Re: Arc welders as curent limiters

I'll give this one a shot...

You short the output terminals of the welder and place the primary of the
welder in series with your application.
You move the crank on the welder to adjust the inductance of the core and
hence the current flow through the device.

I'll try to explain using an inductor to limit current:

In DC circuits, we know that Ohms law governs current flow by I = V/R.
In AC circuits, we have to get a bit more complicated and consider the effects
of inductance and capacitance.
For AC, we can say that I = V/Z, where Z is known as impedance.
Impedance = Reactance + Resistance
Reactance is created by inductance (L) or capacitance (C)
The formula for inductive reactance (in Ohms) is
Z(L) = 2*pi*F*L,   where F is frequency in Hz

It makes some of out EE friends cringe, but it has been said that an inductor
acts like a "frequency variable resistor".
At low freqs the DC resistance dominates and at high freqs the inductive
reactance dominates.
People have successfully used welder cores, homemade wound inductors, NST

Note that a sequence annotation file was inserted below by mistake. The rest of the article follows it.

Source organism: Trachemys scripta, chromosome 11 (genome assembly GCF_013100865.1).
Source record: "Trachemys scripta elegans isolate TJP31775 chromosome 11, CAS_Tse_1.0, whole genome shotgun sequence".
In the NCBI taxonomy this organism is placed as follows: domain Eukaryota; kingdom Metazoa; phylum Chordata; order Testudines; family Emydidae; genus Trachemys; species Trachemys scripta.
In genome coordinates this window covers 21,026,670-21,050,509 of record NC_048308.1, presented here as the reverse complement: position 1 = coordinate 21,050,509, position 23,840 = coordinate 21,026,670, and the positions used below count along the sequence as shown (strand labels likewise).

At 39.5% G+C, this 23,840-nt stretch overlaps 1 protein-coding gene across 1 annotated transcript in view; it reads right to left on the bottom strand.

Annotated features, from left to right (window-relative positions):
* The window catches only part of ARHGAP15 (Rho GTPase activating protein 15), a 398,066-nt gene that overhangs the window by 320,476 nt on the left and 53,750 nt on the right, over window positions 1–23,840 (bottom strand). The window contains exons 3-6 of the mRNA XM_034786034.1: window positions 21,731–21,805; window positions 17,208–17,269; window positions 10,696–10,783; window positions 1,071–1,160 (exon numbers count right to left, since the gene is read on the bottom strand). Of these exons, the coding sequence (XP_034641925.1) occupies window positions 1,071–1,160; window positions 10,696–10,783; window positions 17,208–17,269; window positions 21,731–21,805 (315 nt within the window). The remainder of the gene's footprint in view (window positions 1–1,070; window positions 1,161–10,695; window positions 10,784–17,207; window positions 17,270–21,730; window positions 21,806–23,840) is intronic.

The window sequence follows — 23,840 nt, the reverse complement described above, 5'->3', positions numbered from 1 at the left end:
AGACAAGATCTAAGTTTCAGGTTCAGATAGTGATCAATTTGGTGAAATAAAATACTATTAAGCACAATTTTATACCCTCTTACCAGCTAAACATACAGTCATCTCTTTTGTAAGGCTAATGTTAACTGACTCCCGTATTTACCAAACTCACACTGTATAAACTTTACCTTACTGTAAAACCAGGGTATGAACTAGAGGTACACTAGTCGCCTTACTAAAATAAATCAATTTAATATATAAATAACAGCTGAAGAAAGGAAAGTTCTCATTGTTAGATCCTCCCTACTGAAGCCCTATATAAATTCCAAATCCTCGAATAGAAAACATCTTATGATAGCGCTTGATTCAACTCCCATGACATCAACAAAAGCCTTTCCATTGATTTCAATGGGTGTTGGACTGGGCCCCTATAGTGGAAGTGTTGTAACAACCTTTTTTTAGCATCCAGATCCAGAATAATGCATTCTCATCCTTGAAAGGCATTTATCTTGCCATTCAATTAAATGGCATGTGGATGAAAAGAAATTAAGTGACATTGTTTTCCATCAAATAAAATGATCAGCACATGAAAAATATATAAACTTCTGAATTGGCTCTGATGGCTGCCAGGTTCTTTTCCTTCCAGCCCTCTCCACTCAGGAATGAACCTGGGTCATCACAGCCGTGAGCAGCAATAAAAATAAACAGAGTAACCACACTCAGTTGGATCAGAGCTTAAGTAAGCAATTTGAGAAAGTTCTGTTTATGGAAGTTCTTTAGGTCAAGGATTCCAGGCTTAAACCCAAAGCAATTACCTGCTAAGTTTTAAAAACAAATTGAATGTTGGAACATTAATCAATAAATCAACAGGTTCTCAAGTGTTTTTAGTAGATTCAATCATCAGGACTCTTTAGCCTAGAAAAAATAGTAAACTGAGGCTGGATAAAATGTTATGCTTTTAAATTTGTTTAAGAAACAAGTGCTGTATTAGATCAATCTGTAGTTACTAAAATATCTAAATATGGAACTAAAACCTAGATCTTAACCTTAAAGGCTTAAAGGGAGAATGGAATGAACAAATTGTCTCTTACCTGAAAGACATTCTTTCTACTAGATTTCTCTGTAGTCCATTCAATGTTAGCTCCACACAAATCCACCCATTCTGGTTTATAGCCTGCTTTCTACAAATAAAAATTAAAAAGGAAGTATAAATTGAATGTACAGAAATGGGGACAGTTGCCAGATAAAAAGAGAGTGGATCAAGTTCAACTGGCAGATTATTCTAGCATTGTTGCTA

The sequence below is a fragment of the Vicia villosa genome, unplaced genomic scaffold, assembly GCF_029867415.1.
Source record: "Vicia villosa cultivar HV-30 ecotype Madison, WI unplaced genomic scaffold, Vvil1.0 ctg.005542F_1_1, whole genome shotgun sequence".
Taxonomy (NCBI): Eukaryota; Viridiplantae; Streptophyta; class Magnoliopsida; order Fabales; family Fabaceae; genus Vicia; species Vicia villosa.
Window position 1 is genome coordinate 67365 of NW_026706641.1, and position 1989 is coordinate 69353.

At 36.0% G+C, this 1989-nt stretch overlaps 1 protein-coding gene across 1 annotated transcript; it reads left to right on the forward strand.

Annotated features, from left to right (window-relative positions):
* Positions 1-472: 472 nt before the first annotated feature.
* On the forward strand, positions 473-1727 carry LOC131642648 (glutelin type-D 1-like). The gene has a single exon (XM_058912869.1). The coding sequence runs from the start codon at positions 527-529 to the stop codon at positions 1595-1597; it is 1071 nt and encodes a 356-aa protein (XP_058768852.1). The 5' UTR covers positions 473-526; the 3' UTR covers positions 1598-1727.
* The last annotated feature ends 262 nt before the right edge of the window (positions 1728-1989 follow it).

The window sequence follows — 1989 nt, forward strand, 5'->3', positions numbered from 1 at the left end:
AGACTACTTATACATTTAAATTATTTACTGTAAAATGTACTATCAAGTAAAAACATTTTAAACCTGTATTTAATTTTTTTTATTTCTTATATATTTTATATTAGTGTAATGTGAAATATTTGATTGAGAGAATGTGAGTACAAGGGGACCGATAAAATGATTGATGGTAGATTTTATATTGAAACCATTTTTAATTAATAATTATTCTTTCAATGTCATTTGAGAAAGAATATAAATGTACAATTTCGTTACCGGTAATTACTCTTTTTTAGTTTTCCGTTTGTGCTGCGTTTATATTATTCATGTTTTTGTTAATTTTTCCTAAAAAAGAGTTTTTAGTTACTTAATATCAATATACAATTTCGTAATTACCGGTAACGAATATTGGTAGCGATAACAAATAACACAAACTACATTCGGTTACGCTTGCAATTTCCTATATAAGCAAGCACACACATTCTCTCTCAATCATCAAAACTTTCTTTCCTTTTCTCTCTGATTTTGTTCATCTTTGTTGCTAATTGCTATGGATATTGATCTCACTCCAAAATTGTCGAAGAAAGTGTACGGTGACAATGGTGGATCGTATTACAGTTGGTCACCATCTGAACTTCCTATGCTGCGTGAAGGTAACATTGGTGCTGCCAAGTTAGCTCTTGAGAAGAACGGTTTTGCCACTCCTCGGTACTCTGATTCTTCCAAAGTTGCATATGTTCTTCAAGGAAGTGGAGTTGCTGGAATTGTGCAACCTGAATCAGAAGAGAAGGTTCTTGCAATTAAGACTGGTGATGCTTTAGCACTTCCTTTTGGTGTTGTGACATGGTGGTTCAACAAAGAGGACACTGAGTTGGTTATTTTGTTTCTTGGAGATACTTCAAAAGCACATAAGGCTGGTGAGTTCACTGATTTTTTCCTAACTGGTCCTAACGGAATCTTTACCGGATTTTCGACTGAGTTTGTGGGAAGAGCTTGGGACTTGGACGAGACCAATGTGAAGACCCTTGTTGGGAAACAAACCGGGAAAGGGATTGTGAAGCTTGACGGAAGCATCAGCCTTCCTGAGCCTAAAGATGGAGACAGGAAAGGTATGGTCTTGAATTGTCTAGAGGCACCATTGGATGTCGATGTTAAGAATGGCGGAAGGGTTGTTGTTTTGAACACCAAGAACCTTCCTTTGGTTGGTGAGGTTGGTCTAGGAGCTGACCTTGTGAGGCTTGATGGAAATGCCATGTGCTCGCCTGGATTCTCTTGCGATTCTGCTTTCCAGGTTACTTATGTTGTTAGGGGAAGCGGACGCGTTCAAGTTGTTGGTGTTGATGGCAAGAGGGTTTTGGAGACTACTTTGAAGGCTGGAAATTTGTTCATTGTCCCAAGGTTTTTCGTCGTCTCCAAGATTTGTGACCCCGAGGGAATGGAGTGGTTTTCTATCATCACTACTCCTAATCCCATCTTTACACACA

primaries, MOTS, variacs, etc.

The interesting part happens when enough current flows through your inductor
to saturate the core.  When
the core begins to saturate, the inductance decreases.  A decrease in
inductance leads to a decrease in impedance which leads to more current.  The
cycle continues until the DC resistance determines the max current flow.
Oftentimes, this current is much more than the wire in the inductor can handle
and things burn up.

BTW, the ARRL Handbook has some very well written chapters on basic
electronics.  The technical data is there for those who want to dig deeper,
but the text is written with the novice in mind.  Although it's written by and
for the HAM crowd, it has tons of great info that is applicable to Coilers.
It's about 1200 pages, cost about $35, and can be ordered from
http://www.arrl-dot-org or found at most large bookstores.

Hope this helped,
Making Arcs in Huntington Beach,
Ross Overstreet

Tesla List wrote:

> Original Poster: "Norman F. Stanley" <nfs-at-midcoast-dot-com>
> I've seen references on this list to the use of arc welders as current
> limiting devices in the primary circuits of large transformers for Tesla
> coil operation.  Although my application is non-TC, I do need to limit the
> current drawn by a 12 KVA 206 ro 30V transformer under short circuit
> conditions.  Could some kind soul explain how the welder is hooked up to
> perform this function?  Reply off-list if the subject is too off-topic.
> Thanks.
> Norm